• teen_peer_pressure

Teen Peer Pressure Just One Stressor for Dancers

Kindergarten’s recess games and favorite colors in the crayon box may be plenty of pressure for young ones, but that is nothing compared to the teen peer pressure that your dancers maybe feeling from not just their friends – but from all sorts of angles.

Many people may not even consider dancing to be competitive. Think again. It is – especially as dancers grow into their teen years.  

Pressure originates from:

  •       Parents
  •       School work
  •       Dance instructors

And these pressures are bad enough, but when pressure starts coming from within themselves, it can be the most stressful of all.

Teens stress over many things

Classes get longer and stricter, it costs more and more money and dancers become more competitive with each other, with other classes and with other teams.

A teen’s life becomes more stressful too with body and emotional changes, parent/sibling pressures, school work and pressure to maintain grades and make honor programs and pressure to play sports with their friends. It can be very overwhelming for a teen who doesn’t even understand the feelings they’re having about themselves and the boy or girl in their class. 

Ballet is about more than dancing

Ballet is all about trying to succeed so it’s hard for kids not to try to do that – and succeed at everything else. They burn the candle at both ends and become stress freaks before they’re 14.

Even if they don’t do it themselves, it’s stressful for them to see others in their ballet class run out crying – which can frequently happen in the teen years – because of instructor pressure. Instructors want 100 percent. After all, ballet is about precision, perfection and discipline. It’s hard work.

The other adult pressure

This is far from the only adult pressure for teens. Parents account for much of the pressure because they apply pressure to do well. Some parents want their own dreams for their kids. But this doesn’t work. Something that is as grueling as ballet must be a dream that you have for yourself, not someone else.

Some parents apply pressure of the opposite kind. They don’t like the disruption inflicted on family time by the schedules of the dedicated ballet dancers and apply pressure to ‘make time’ for family.  

Doing it to themselves

The most extreme pressure on dancers – even the teens is self-pressure. It’s really the most threatening of all. Self-pressure shows dedication and helps dancers aspire to new heights but it also can be dangerous because of the issues that can be born of wanting to constantly be better. But ballet is not the only place that this happens. It’s everywhere, from Hollywood, to your local dress shop, to the next job interview and beyond.

Weight issues result from self-pressure

One example of a self-pressure point is weight. Eating disorders like anorexia and bulimia can be a prominent effect of teen dancers putting pressure on themselves.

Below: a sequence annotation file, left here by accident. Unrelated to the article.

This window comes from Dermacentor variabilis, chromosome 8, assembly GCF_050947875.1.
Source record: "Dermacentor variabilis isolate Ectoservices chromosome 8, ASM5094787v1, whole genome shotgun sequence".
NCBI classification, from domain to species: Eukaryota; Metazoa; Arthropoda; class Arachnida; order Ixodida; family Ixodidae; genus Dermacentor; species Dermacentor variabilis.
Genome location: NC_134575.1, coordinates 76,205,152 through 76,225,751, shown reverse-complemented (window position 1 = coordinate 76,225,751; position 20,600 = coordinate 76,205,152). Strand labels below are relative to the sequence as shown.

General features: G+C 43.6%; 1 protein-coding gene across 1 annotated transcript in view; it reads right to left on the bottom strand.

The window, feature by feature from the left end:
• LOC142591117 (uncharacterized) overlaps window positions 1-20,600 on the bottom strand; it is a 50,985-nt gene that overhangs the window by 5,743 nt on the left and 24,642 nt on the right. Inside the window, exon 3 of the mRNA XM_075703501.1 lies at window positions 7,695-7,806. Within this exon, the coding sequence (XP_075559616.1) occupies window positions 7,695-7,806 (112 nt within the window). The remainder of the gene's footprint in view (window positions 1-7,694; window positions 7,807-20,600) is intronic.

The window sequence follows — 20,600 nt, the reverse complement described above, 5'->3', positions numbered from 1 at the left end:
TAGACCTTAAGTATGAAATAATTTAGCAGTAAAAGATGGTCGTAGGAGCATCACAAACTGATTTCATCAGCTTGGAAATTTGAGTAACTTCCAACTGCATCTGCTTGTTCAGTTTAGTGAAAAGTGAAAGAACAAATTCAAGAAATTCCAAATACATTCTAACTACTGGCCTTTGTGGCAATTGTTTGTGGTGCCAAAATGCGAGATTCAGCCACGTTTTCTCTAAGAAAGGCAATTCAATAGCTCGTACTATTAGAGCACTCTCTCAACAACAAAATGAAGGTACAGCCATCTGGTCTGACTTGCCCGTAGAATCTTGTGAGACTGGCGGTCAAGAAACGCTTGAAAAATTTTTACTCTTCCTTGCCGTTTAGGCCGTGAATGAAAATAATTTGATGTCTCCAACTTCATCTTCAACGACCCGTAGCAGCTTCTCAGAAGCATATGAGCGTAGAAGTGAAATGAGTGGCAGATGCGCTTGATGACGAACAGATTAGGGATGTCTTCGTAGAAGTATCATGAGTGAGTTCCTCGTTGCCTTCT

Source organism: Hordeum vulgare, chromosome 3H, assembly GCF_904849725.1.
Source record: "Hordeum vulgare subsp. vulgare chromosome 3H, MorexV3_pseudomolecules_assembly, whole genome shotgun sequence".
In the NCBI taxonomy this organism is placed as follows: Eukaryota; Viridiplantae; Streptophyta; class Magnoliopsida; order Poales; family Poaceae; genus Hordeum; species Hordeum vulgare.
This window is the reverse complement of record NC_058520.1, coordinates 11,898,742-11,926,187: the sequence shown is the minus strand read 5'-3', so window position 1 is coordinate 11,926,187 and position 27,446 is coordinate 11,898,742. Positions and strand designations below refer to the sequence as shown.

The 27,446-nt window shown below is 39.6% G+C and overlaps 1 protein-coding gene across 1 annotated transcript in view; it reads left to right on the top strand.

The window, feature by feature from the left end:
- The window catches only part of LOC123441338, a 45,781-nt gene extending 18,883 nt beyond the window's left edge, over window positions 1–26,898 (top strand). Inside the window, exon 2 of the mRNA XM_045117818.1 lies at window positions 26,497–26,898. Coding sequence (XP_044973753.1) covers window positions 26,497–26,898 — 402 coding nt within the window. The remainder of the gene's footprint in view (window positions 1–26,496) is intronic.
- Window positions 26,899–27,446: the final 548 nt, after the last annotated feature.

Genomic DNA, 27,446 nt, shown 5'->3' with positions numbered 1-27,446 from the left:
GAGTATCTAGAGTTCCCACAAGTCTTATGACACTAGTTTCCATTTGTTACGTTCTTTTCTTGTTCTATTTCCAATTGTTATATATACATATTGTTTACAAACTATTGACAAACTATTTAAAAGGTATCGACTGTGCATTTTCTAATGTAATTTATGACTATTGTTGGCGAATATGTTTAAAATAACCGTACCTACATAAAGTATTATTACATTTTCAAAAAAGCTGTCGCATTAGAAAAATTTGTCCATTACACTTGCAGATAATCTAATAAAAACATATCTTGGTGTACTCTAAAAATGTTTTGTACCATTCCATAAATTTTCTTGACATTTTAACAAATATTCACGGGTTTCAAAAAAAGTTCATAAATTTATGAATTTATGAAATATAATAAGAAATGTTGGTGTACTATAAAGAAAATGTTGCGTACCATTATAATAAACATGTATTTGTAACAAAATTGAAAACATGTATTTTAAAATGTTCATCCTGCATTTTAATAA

According to eating disorder statistics from the South Carolina Department of Mental Health website, one in 200 American women are affected by anorexia and two to three in 100 women are affected by bulimia.

Eating disorders are brought on by a number of variables, but a common one is when someone feels under an enormous amount of pressure to be a certain way. This pressure could come from a number of different directions, including parents, friends, and instructors as well as the dancers themselves. In ballet, eating disorders manifest because part of succeeding is earning respect and reward from instructors for losing weight.

Pressure for perfection is everywhere

But ballet is not the only place that this happens. It’s everywhere, Hollywood, your local dress shop, the next job interview.

In the 1930’s and 40’s, ballerinas were considered thin, but looking back, they were still healthy. In the 1950s, Marilyn Monroe, who wore a size 16 at one point in her career, was considered the epitome of sexiness and beauty. Compare Ms. Monroe with more recent examples such as Courtney Cox and Jennifer Aniston from the television show Friends, who are considered beautiful. They are size 2s.

While models and celebrities have become thinner, the average woman is heavier today. This makes the difference between the real and the idea even larger. This perception of beauty leads to much of the pressure that ballet dancers put upon themselves, and it is this pressure that can quickly escalate into an eating disorder.

Unmerciful teasing is peer pressure

Pressure from peers rears its ugly head when the one girl who is always bigger the others gets discriminated against and unmercifully teased to the point of harassment. “If I was ten pounds lighter they would like me more” is a common thought of those whose psyches are damaged by weight shaming that can exist in various forms: clothing selection available to those wearing more the mid-range clothing sizes as opposed to those offered in the X department or at a job interview where the larger person feels the change in attitude when they walk in the office.

This is not an attitude that is limited to women either. Teenage boys and men who are large, have the same issues. 

By |October 1st, 2019|Uncategorized|0 Comments

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